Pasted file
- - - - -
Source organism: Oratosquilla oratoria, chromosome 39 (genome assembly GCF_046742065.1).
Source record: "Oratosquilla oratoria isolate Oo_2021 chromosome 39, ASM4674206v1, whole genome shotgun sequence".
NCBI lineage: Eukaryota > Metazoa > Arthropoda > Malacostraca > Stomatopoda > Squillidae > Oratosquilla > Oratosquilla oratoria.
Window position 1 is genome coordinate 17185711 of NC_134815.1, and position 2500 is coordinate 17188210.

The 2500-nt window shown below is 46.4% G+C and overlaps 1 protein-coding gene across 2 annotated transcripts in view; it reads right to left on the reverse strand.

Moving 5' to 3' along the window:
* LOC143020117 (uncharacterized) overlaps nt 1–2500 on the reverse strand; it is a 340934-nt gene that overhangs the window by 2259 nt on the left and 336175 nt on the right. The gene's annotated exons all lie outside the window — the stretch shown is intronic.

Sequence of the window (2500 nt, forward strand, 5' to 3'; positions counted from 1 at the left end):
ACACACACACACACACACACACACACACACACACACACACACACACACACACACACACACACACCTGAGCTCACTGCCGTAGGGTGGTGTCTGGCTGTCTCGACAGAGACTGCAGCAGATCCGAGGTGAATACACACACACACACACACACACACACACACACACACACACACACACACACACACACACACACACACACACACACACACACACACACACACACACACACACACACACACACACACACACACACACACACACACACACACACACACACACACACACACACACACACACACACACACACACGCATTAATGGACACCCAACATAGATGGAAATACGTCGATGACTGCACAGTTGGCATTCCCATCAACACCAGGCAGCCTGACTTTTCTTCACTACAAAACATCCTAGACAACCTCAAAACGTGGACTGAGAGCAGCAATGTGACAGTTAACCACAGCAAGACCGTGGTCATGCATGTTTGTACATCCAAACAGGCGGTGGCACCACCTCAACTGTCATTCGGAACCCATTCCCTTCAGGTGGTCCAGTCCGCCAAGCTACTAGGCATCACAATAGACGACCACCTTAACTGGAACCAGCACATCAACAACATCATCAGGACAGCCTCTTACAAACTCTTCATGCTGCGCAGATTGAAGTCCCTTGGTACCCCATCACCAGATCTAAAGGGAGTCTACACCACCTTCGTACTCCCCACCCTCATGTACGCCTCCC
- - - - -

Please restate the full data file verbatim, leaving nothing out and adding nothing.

Source organism: Oratosquilla oratoria, chromosome 39 (genome assembly GCF_046742065.1).
Source record: "Oratosquilla oratoria isolate Oo_2021 chromosome 39, ASM4674206v1, whole genome shotgun sequence".
NCBI lineage: Eukaryota > Metazoa > Arthropoda > Malacostraca > Stomatopoda > Squillidae > Oratosquilla > Oratosquilla oratoria.
Window position 1 is genome coordinate 17185711 of NC_134815.1, and position 2500 is coordinate 17188210.

The 2500-nt window shown below is 46.4% G+C and overlaps 1 protein-coding gene across 2 annotated transcripts in view; it reads right to left on the reverse strand.

Moving 5' to 3' along the window:
* LOC143020117 (uncharacterized) overlaps nt 1–2500 on the reverse strand; it is a 340934-nt gene that overhangs the window by 2259 nt on the left and 336175 nt on the right. The gene's annotated exons all lie outside the window — the stretch shown is intronic.

Sequence of the window (2500 nt, forward strand, 5' to 3'; positions counted from 1 at the left end):
ACACACACACACACACACACACACACACACACACACACACACACACACACACACACACACACACCTGAGCTCACTGCCGTAGGGTGGTGTCTGGCTGTCTCGACAGAGACTGCAGCAGATCCGAGGTGAATACACACACACACACACACACACACACACACACACACACACACACACACACACACACACACACACACACACACACACACACACACACACACACACACACACACACACACACACACACACACACACACACACACACACACACACACACACACACACACACACACACACACACACACACACGCATTAATGGACACCCAACATAGATGGAAATACGTCGATGACTGCACAGTTGGCATTCCCATCAACACCAGGCAGCCTGACTTTTCTTCACTACAAAACATCCTAGACAACCTCAAAACGTGGACTGAGAGCAGCAATGTGACAGTTAACCACAGCAAGACCGTGGTCATGCATGTTTGTACATCCAAACAGGCGGTGGCACCACCTCAACTGTCATTCGGAACCCATTCCCTTCAGGTGGTCCAGTCCGCCAAGCTACTAGGCATCACAATAGACGACCACCTTAACTGGAACCAGCACATCAACAACATCATCAGGACAGCCTCTTACAAACTCTTCATGCTGCGCAGATTGAAGTCCCTTGGTACCCCATCACCAGATCTAAAGGGAGTCTACACCACCTTCGTACTCCCCACCCTCATGTACGCCTCCC